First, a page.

wherein the energy absorption body is arranged behind the interior panel as seen from the direction of the exterior panel, and the energy absorption body includes a hollow body with an incompressible filling that extends in an axial direction and in case of an impact, the force (F) exerts pressure (D) on a piston, so that the hollow body exhibits a orthotropic elasticity wherein the hollow body possesses a higher rigidity in an axial direction than in a radial direction.
25. The motor vehicle door of claim 24, wherein the opening is arranged in the vicinity of a pivot axis of the motor vehicle door.
Description

The invention concerns a device for protection against an impact as well as a motor vehicle pillar and a motor vehicle door.

Various energy absorbers for motor vehicles are already known from the state of the art, which are designed to absorb the impact energy of an impact by means of deformation [warpage]. For example, DE 20 61 595 shows an impact-absorbing front panel. DE 199 52 570 shows an energy absorber for absorbing impact energy. Additional deformation designs for energy absorption have become known from DE 197 36 839 and DE 30 38 252.

Also known from the state of the art is how to attach an impact protection element to the cross member of a motor vehicle, i.e. the so-called cockpit cross member, in particular from DE 23 12 202, DE 39 05 950 A1, DE 12 39 583, U.S. Pat. No. 5,273,314, U.S. Pat. No. 4,978,136, U.S. Pat. No. 5,037,130, U.S. Pat. No. 5,482,319, DE 195 02 226, DE 20 61 595, DE 22 48 003, DE 23 35 958, DE 40 16 670 and DE 197 12 902. Impact absorbers for cross member reinforcement have also become known from DE 196 25 457 and DE 196 15 875. A fastening design for foil energy absorbers is known from DE 199 24 641 A1. Two energy absorbers are coupled by a connecting element. The energy absorbers so connected to each other are fastened to a front pillar of a motor vehicle and the lateral roof rail. The disadvantage to this device is that fact that it is not suitable for protecting against a lateral impact.

An energy-absorbing arrangement is known from DE 696 27 524 T2. With this arrangement, the energy is absorbed by means of a cylinder that presses out the fluid which is found in a piston through an opening. This transforms the kinetic energy of a translatory motion of a body into kinetic energy of a fluid stream.

An impact-absorbing front panel for automobiles is known from DE 20 61 595, which features separate sections for protection of the head and torso on one hand and for the legs on the other hand.

The task which forms the basis of the invention is to create a better device for protection against an impact, as well as a better motor vehicle pillar and motor vehicle door.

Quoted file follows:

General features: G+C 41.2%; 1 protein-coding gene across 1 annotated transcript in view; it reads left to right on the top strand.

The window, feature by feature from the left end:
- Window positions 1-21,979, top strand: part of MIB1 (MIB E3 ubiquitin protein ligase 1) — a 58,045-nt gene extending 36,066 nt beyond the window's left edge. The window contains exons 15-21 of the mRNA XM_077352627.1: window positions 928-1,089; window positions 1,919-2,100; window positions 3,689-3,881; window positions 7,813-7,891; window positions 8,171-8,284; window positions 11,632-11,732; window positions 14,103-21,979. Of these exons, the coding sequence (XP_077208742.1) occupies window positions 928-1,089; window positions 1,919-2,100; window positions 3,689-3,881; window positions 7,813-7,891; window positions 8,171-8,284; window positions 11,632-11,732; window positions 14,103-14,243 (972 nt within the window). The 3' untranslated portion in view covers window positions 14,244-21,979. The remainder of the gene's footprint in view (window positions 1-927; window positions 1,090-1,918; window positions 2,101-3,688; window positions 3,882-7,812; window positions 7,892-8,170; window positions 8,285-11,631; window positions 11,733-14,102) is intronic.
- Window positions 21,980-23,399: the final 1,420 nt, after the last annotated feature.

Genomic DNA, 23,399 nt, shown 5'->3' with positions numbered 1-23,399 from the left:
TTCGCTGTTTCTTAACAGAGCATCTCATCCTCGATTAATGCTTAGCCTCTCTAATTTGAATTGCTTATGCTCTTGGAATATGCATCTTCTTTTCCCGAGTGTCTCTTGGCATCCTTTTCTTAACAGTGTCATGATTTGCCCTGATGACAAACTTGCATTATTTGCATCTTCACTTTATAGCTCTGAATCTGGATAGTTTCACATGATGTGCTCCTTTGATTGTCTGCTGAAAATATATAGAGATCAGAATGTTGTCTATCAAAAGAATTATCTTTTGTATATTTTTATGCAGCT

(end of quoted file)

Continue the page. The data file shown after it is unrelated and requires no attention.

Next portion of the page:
The underlying tasks of the invention are each solved by the characteristics of the independent patent claims. Preferred embodiments of the invention are given in the dependent patent claims.

The invention creates a device for protection against an impact, which features at least one energy absorption body which is arranged behind an interior car body component. In the event of an impact, an impact force is transferred from an exterior car body component through an opening of the interior car body component to the minimum of one energy absorption body. On the basis of the transfer of the impact force directly from the exterior car body component through the opening of the interior car body component to the energy absorption body, the invention takes advantage of the deformation path of the exterior car body component in the direction of the interior car body component.

Even before the interior car body component is acted upon by the impact force, the impact force is transferred to the energy absorption body situated behind the interior car body component from the direction of the exterior car body component, so that the impact energy is reduced. In this way, even in the case of relatively large impact forces, a situation in which the passenger compartment is deformed or the car body components penetrate into the motor vehicle interior can be avoided.

This is particularly advantageous for lateral impact protection of a motor vehicle, since the rigidity of the passenger compartment can be increased by transferring the impact force to the energy absorption body.

In one embodiment of the invention, the means for transferring the impact force have an area that protrudes in the direction of the opening of the interior car body component, thereby forming a force transfer element. For example, it pertains to an element attached to an inside of the exterior car body component, such as a panel. For example the panel may feature a U-shaped profile section, which forms the area protruding to the opening of the interior car body component.

In one embodiment of the invention, the area is already mechanically connected to the energy absorption body before an impact. To this end, the area can project through the opening in the interior car body component or at least project into this opening.

In another embodiment of the invention the force transfer element and the energy absorption body are not directly connected to one another mechanically before an impact. For example, the force transfer element is shorter than the distance between the interior and exterior car body components.

Only when deformation of the exterior car body component occurs due to an impact does the area of the force transfer element protruding in the direction of the opening of the interior car body component pass through the opening of the interior car body component, in order to act upon the energy absorption body.

The opening of the interior car body component can be closed by means of a cover, such as a protective cap or other decorative element. In the event of an impact, the cover is removed or pierced by the force transfer element.